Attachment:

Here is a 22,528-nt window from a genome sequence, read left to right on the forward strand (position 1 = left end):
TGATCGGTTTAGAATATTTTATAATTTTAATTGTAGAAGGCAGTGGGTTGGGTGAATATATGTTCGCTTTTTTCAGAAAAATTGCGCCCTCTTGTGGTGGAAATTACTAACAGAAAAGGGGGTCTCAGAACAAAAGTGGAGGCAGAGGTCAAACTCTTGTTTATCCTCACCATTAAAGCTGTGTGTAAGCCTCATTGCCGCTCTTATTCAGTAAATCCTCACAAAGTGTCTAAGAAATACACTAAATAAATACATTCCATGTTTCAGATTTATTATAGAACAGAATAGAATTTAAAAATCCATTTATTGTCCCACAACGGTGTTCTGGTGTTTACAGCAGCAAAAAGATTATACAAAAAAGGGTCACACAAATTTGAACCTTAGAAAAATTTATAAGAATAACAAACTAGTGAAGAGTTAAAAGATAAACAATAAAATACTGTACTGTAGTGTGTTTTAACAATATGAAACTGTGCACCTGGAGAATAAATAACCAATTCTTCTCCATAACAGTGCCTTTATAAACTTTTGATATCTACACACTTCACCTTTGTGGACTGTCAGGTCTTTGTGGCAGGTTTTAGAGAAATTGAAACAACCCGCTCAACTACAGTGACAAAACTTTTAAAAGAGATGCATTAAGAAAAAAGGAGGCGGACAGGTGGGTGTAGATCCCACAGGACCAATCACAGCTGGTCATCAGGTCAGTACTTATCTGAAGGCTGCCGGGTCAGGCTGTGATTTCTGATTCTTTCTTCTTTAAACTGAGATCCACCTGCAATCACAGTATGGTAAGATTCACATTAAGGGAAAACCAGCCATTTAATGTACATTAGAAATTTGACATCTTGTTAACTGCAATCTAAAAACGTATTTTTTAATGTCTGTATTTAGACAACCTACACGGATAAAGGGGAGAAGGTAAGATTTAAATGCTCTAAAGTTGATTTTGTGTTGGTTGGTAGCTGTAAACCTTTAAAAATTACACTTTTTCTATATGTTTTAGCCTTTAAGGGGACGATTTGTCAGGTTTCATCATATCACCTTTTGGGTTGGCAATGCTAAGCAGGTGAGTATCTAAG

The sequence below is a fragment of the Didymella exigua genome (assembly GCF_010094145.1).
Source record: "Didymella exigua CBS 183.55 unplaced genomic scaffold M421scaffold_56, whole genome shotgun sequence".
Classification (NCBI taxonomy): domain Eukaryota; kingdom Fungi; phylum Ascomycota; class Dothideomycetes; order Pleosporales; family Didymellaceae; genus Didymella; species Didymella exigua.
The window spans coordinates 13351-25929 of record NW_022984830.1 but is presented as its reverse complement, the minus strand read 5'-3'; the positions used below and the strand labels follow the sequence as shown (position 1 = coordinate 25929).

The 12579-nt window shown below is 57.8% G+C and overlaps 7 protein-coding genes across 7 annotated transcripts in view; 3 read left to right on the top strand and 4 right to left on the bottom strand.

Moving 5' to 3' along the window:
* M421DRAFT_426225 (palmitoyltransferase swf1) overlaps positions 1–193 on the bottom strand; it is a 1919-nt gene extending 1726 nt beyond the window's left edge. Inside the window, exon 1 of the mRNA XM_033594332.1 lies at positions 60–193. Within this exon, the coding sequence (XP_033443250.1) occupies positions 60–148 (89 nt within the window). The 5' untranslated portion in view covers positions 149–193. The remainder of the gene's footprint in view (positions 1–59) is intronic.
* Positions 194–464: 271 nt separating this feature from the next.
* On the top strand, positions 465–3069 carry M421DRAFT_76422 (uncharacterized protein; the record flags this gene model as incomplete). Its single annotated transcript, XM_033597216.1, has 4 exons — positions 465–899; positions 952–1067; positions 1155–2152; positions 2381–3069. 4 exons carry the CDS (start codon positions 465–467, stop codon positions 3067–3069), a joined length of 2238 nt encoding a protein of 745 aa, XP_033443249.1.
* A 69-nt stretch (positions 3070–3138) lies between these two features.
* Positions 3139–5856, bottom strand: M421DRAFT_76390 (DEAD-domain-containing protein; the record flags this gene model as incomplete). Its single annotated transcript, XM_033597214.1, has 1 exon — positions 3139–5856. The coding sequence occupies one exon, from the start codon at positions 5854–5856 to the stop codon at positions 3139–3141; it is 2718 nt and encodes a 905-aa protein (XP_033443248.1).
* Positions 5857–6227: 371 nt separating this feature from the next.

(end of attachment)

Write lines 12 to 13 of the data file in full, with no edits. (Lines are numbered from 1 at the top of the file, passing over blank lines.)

* A 69-nt stretch (positions 3070–3138) lies between these two features.
* Positions 3139–5856, bottom strand: M421DRAFT_76390 (DEAD-domain-containing protein; the record flags this gene model as incomplete). Its single annotated transcript, XM_033597214.1, has 1 exon — positions 3139–5856. The coding sequence occupies one exon, from the start codon at positions 5854–5856 to the stop codon at positions 3139–3141; it is 2718 nt and encodes a 905-aa protein (XP_033443248.1).